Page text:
Ranked! The Premier League's 10 best deadline day deals EVER
10. Asmir Begovic – Portsmouth to Stoke, 2010 (£3m)
The Bosnian signed for Stoke in the 2010 January transfer window and grew in stature from there. While he conceded five goals against Chelsea on debut two months after signing, Begovic improved and eventually established himself as one of the best young goalkeepers in the league.
In November 2013 he also set a Guinness World Record for the longest goal scored, getting on the scoresheet from almost the full length of the pitch against Southampton.
In five-and-a-half seasons at Stoke, Begovic made 173 appearances and kept 50 clean sheets, before departing for Chelsea in summer 2015.
9. Jermain Defoe – West Ham to Tottenham, 2004 (£7m, part exchange)
Defoe enjoyed two stints at White Hart Lane, with a spell with Portsmouth sandwiched in between.
In his first (a deal in which Bobby Zamora went the other way), he made 177 appearances and scored 64 times, and was named the club’s player of the year for 2004 having joined in January of that season.
Spurs at that time were still considered a mid-table club, but with the help of Defoe’s contributions they started to knock on the door for qualification into Europe.
8. Marouane Fellaini – Standard Liege to Everton, 2008 (£15m)
Fellaini made an instant impact in England after joining Everton in September 2008 – not because of his unique hairstyle or flailing elbows, but thanks to his ability to cause chaos inside opposition boxes bombing forward from midfield.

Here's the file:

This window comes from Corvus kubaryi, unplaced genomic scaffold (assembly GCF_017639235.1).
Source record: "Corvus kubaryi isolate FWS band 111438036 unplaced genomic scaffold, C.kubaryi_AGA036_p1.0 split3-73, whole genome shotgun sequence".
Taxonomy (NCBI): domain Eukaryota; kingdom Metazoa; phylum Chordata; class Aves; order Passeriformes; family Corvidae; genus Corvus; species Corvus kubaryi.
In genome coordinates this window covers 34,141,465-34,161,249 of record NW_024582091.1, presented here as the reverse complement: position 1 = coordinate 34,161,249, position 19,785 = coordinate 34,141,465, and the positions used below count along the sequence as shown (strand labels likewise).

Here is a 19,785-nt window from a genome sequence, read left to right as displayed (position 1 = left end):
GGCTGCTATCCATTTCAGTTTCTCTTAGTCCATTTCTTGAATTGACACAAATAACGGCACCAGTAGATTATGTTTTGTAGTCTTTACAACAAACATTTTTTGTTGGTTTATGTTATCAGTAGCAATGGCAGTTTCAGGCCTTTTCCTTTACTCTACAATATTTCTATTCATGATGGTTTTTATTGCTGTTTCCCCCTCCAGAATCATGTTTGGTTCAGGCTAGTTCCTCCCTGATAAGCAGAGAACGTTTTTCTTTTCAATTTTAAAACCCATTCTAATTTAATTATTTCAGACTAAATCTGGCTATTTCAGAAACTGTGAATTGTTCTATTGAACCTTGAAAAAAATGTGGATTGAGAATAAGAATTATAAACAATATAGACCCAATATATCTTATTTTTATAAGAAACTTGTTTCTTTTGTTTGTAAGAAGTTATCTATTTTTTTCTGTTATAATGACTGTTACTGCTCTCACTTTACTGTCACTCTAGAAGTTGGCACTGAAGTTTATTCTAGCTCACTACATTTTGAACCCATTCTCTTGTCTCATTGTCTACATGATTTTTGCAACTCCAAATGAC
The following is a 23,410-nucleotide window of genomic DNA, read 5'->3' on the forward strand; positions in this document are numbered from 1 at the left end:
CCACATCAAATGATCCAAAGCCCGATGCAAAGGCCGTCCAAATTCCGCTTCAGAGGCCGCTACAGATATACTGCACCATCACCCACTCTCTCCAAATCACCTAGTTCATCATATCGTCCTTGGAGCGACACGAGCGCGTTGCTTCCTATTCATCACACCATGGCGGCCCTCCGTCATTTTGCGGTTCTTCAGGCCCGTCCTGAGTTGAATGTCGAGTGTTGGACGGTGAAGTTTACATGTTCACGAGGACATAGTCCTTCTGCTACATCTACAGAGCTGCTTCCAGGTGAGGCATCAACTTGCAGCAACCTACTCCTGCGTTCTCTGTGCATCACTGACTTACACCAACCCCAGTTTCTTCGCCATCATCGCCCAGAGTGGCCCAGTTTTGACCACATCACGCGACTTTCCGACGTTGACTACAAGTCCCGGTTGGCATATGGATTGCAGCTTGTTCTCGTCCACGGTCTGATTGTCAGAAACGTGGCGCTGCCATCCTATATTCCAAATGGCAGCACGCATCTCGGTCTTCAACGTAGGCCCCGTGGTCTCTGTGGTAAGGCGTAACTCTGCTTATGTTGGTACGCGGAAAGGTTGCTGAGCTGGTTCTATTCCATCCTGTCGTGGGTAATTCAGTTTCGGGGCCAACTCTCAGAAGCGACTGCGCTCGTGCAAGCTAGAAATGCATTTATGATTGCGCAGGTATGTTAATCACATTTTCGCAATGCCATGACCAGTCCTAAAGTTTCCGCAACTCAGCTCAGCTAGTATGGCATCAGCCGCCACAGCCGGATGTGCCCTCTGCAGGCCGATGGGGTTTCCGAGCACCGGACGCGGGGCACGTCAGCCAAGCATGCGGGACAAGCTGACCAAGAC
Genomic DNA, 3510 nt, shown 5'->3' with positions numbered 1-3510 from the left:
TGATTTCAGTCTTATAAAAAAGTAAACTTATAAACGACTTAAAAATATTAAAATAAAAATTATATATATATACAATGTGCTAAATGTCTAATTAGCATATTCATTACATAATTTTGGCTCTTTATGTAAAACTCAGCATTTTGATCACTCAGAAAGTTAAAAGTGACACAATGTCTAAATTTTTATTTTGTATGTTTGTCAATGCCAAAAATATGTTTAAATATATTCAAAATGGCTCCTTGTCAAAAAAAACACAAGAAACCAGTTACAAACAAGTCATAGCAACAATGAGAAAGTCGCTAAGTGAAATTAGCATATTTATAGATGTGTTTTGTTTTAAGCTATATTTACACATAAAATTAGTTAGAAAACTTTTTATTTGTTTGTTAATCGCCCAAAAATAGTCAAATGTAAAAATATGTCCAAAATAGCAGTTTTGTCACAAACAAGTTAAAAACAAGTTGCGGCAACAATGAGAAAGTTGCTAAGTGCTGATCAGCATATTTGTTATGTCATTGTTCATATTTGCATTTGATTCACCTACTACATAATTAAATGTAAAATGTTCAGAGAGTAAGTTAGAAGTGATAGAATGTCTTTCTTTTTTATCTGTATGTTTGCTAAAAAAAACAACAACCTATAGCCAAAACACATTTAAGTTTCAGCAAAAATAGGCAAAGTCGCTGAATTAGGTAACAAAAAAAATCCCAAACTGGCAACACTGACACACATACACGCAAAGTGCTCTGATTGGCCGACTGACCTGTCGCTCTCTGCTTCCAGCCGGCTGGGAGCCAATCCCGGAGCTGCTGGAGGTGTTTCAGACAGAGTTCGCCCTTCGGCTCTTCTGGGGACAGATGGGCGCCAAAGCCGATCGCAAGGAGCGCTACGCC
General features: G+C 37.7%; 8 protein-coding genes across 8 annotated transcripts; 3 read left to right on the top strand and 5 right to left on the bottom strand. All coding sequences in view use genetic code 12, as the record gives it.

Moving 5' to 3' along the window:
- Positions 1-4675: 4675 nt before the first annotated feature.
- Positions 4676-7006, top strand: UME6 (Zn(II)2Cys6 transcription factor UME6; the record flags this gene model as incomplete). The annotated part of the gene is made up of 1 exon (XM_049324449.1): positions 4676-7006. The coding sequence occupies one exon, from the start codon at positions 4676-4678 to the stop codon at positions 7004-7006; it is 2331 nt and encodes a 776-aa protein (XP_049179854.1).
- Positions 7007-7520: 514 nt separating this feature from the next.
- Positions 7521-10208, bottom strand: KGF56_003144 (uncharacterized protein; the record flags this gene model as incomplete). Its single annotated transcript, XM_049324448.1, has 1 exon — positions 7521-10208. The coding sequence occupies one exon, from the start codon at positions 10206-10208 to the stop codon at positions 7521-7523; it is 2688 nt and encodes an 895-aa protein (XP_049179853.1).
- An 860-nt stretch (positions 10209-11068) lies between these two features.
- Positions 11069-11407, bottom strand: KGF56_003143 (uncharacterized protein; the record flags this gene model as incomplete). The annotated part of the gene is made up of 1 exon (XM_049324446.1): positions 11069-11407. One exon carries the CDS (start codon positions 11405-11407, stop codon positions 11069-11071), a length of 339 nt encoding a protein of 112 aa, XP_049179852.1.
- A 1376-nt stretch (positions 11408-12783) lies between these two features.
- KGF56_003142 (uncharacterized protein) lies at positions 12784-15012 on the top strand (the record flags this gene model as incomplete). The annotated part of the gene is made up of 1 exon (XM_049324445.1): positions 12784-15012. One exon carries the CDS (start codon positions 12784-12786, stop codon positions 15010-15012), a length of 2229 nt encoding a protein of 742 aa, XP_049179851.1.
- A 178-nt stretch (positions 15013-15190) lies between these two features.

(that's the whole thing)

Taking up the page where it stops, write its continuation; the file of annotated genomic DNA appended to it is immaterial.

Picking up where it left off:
He was named the club’s young player of the year in his debut campaign and gradually established himself at Premier League level under David Moyes’s tutelage. In five years in the blue half of Merseyside, he made 177 appearances and scored 33 times.
It wasn’t a surprise, then, when Moyes brought him to Old Trafford via another deadline-day signing in 2013. That time it cost him almost £28m, though – and the wrath of millions.
7. Robbie Keane – Leeds to Tottenham, 2002 (£7m)
It's fair to say that Leeds probably should have asked a bigger fee from Tottenham for Keane. At just £7m, the Irish striker was an absolute steal.
Keane spent nine years at White Hart Lane in two spells between 2002 and 2011, broken up by a six-month stint with Liverpool (from which Spurs received £19m), plus loans at Celtic and West Ham. In 303 appearances he scored 122 goals – enough for him to rank among the top 10 goalscorers in Spurs history... until Harry Kane came along.
That he was named Spurs’ player of the season on three occasions – including in his debut campaign – outlines Keane's level of performance. A pity, though, that he only lifted a solitary League Cup title in his time there.